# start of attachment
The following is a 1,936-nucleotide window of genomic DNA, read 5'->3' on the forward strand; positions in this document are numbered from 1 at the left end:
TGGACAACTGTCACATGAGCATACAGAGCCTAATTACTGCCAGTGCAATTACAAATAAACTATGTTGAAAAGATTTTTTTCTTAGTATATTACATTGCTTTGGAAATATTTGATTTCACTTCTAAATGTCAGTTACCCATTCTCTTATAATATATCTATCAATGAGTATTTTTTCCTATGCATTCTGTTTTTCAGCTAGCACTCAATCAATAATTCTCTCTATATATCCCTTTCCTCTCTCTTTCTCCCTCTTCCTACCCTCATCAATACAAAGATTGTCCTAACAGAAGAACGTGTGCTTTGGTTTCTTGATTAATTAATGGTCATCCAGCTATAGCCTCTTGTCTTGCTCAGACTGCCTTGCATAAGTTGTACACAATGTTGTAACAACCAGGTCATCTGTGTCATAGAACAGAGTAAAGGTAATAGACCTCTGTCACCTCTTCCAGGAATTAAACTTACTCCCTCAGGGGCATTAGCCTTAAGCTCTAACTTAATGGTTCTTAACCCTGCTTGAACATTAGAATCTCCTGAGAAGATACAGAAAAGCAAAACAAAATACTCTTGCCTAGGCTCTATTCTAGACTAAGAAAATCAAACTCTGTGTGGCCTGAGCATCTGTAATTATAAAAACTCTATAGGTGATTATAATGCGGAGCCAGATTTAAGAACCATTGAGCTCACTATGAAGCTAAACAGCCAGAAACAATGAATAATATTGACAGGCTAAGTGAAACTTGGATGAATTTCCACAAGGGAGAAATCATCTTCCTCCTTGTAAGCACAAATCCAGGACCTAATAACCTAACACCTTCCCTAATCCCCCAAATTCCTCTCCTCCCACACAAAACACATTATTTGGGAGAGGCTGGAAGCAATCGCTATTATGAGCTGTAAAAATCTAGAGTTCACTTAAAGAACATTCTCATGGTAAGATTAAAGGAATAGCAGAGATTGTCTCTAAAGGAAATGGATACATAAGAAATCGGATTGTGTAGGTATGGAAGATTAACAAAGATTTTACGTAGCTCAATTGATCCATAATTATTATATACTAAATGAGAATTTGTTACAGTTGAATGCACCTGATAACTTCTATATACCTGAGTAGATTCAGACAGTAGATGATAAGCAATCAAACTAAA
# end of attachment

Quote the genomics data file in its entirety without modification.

The following is a 1,936-nucleotide window of genomic DNA, read 5'->3' on the forward strand; positions in this document are numbered from 1 at the left end:
TGGACAACTGTCACATGAGCATACAGAGCCTAATTACTGCCAGTGCAATTACAAATAAACTATGTTGAAAAGATTTTTTTCTTAGTATATTACATTGCTTTGGAAATATTTGATTTCACTTCTAAATGTCAGTTACCCATTCTCTTATAATATATCTATCAATGAGTATTTTTTCCTATGCATTCTGTTTTTCAGCTAGCACTCAATCAATAATTCTCTCTATATATCCCTTTCCTCTCTCTTTCTCCCTCTTCCTACCCTCATCAATACAAAGATTGTCCTAACAGAAGAACGTGTGCTTTGGTTTCTTGATTAATTAATGGTCATCCAGCTATAGCCTCTTGTCTTGCTCAGACTGCCTTGCATAAGTTGTACACAATGTTGTAACAACCAGGTCATCTGTGTCATAGAACAGAGTAAAGGTAATAGACCTCTGTCACCTCTTCCAGGAATTAAACTTACTCCCTCAGGGGCATTAGCCTTAAGCTCTAACTTAATGGTTCTTAACCCTGCTTGAACATTAGAATCTCCTGAGAAGATACAGAAAAGCAAAACAAAATACTCTTGCCTAGGCTCTATTCTAGACTAAGAAAATCAAACTCTGTGTGGCCTGAGCATCTGTAATTATAAAAACTCTATAGGTGATTATAATGCGGAGCCAGATTTAAGAACCATTGAGCTCACTATGAAGCTAAACAGCCAGAAACAATGAATAATATTGACAGGCTAAGTGAAACTTGGATGAATTTCCACAAGGGAGAAATCATCTTCCTCCTTGTAAGCACAAATCCAGGACCTAATAACCTAACACCTTCCCTAATCCCCCAAATTCCTCTCCTCCCACACAAAACACATTATTTGGGAGAGGCTGGAAGCAATCGCTATTATGAGCTGTAAAAATCTAGAGTTCACTTAAAGAACATTCTCATGGTAAGATTAAAGGAATAGCAGAGATTGTCTCTAAAGGAAATGGATACATAAGAAATCGGATTGTGTAGGTATGGAAGATTAACAAAGATTTTACGTAGCTCAATTGATCCATAATTATTATATACTAAATGAGAATTTGTTACAGTTGAATGCACCTGATAACTTCTATATACCTGAGTAGATTCAGACAGTAGATGATAAGCAATCAAACTAAA